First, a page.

Who hasn’t built a sandcastle on a beach? Well, if you’re like me, when you do, you dig out a circle and pile the sand high, then when the tide rises, you watch the little circular ditch fill with water. Eventually, the castle disintegrates, eroded by the waves.
When the Normans brought along their motte and bailey design, it seemed natural it would evolve into something else. As the labourers dug, creating the motte, they left behind a defensive ditch. Sometimes left dry, by the 12th century it was more common for it to be filled with water from nearby rivers. The word moat is derived from the French word motte.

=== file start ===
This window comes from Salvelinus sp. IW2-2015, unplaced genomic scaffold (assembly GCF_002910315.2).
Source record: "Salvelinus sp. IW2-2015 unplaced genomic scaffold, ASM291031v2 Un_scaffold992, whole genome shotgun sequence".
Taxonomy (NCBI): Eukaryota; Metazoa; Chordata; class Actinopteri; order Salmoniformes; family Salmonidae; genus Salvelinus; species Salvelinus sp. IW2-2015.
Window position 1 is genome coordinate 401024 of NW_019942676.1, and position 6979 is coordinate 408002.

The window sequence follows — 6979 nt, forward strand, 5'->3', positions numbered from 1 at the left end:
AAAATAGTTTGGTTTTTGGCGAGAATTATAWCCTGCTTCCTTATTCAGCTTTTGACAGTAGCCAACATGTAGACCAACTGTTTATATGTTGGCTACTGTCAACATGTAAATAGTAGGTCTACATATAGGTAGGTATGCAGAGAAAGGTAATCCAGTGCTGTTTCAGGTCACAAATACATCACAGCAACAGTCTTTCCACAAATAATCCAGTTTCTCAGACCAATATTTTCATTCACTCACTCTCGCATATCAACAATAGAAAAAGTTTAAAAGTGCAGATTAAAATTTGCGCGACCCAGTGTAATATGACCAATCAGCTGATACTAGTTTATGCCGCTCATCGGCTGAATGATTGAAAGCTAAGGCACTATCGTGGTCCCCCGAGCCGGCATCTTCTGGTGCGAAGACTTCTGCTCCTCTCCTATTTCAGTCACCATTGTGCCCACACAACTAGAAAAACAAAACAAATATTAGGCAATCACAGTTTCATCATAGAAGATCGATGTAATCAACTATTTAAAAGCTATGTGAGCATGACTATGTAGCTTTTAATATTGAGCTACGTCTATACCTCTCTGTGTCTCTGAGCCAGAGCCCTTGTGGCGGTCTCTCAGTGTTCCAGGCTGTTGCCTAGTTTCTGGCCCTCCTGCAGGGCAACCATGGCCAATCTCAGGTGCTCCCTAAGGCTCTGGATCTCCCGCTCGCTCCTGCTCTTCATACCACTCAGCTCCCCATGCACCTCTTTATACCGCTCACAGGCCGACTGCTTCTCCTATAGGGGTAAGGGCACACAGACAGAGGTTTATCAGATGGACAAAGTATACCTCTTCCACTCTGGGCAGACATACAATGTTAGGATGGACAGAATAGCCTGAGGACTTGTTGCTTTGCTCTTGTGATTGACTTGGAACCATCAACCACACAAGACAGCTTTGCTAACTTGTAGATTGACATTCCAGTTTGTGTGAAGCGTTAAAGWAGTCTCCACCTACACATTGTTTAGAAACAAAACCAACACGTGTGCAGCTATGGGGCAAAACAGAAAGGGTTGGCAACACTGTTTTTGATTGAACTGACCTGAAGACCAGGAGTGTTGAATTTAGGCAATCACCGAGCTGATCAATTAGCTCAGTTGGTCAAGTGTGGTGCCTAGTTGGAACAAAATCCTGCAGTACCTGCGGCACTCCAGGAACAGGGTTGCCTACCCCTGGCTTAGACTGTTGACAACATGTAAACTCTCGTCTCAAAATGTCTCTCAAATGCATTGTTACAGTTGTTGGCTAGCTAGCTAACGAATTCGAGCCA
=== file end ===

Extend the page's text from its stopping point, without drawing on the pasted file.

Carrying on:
The depth and width of the moat acted as a deterrent both to anyone willing to swim across or prepared to mine the walls. A besieger would be a sitting duck as he attempted to cross the moat.
By the time castles passed out of fashion as military fortresses, the moat had turned into a fashionable accessory for palaces or manor houses. Most of these moats are shallow and only useful for keeping fishes and swans.
Here’s an evolution in pictures